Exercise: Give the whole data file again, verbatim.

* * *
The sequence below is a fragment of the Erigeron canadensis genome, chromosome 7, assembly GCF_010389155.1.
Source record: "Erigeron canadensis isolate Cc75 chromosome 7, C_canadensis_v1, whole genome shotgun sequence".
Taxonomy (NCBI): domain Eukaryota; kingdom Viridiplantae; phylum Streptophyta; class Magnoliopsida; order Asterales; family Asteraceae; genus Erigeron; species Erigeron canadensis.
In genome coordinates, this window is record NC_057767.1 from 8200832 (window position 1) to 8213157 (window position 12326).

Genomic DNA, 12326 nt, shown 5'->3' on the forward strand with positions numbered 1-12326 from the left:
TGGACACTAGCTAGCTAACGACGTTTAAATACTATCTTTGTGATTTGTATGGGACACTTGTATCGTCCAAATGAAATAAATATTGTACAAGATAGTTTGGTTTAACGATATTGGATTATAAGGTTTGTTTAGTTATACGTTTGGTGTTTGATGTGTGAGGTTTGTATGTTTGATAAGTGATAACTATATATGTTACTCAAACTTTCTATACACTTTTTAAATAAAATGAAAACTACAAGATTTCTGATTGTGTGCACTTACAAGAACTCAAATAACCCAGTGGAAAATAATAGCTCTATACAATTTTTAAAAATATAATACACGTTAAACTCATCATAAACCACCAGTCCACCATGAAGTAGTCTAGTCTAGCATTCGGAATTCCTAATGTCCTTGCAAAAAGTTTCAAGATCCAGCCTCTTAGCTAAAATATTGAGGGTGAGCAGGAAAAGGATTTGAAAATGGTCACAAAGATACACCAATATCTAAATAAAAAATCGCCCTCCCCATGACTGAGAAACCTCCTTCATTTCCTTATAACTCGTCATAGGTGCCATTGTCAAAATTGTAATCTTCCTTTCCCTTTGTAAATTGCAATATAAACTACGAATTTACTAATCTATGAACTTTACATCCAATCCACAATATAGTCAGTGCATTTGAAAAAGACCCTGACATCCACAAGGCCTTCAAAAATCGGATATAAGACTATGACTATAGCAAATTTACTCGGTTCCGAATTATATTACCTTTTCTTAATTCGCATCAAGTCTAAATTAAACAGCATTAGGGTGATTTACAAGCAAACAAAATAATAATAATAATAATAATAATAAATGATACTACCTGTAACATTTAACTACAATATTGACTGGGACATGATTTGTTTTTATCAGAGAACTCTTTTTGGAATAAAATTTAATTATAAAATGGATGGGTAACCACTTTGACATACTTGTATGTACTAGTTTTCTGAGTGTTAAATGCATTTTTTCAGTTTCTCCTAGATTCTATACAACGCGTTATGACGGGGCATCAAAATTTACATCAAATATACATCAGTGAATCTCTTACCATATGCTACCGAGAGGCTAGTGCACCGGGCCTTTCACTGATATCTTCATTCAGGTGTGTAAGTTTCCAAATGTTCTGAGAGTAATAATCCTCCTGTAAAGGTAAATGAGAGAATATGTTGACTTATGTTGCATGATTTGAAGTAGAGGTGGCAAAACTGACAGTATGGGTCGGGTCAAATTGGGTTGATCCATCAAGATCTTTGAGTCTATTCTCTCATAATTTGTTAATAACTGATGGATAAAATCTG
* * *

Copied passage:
The sequence below is a fragment of the Erigeron canadensis genome, chromosome 7, assembly GCF_010389155.1.
Source record: "Erigeron canadensis isolate Cc75 chromosome 7, C_canadensis_v1, whole genome shotgun sequence".
Taxonomy (NCBI): domain Eukaryota; kingdom Viridiplantae; phylum Streptophyta; class Magnoliopsida; order Asterales; family Asteraceae; genus Erigeron; species Erigeron canadensis.
In genome coordinates, this window is record NC_057767.1 from 8200832 (window position 1) to 8213157 (window position 12326).

Genomic DNA, 12326 nt, shown 5'->3' on the forward strand with positions numbered 1-12326 from the left:
TGGACACTAGCTAGCTAACGACGTTTAAATACTATCTTTGTGATTTGTATGGGACACTTGTATCGTCCAAATGAAATAAATATTGTACAAGATAGTTTGGTTTAACGATATTGGATTATAAGGTTTGTTTAGTTATACGTTTGGTGTTTGATGTGTGAGGTTTGTATGTTTGATAAGTGATAACTATATATGTTACTCAAACTTTCTATACACTTTTTAAATAAAATGAAAACTACAAGATTTCTGATTGTGTGCACTTACAAGAACTCAAATAACCCAGTGGAAAATAATAGCTCTATACAATTTTTAAAAATATAATACACGTTAAACTCATCATAAACCACCAGTCCACCATGAAGTAGTCTAGTCTAGCATTCGGAATTCCTAATGTCCTTGCAAAAAGTTTCAAGATCCAGCCTCTTAGCTAAAATATTGAGGGTGAGCAGGAAAAGGATTTGAAAATGGTCACAAAGATACACCAATATCTAAATAAAAAATCGCCCTCCCCATGACTGAGAAACCTCCTTCATTTCCTTATAACTCGTCATAGGTGCCATTGTCAAAATTGTAATCTTCCTTTCCCTTTGTAAATTGCAATATAAACTACGAATTTACTAATCTATGAACTTTACATCCAATCCACAATATAGTCAGTGCATTTGAAAAAGACCCTGACATCCACAAGGCCTTCAAAAATCGGATATAAGACTATGACTATAGCAAATTTACTCGGTTCCGAATTATATTACCTTTTCTTAATTCGCATCAAGTCTAAATTAAACAGCATTAGGGTGATTTACAAGCAAACAAAATAATAATAATAATAATAATAATAAATGATACTACCTGTAACATTTAACTACAATATTGACTGGGACATGATTTGTTTTTATCAGAGAACTCTTTTTGGAATAAAATTTAATTATAAAATGGATGGGTAACCACTTTGACATACTTGTATGTACTAGTTTTCTGAGTGTTAAATGCATTTTTTCAGTTTCTCCTAGATTCTATACAACGCGTTATGACGGGGCATCAAAATTTACATCAAATATACATCAGTGAATCTCTTACCATATGCTACCGAGAGGCTAGTGCACCGGGCCTTTCACTGATATCTTCATTCAGGTGTGTAAGTTTCCAAATGTTCTGAGAGTAATAATCCTCCTGTAAAGGTAAATGAGAGAATATGTTGACTTATGTTGCATGATTTGAAGTAGAGGTGGCAAAACTGACAGTATGGGTCGGGTCAAATTGGGTTGATCCATCAAGATCTTTGAGTCTATTCTCTCATAATTTGTTAATAACTGATGGATAAAATCTG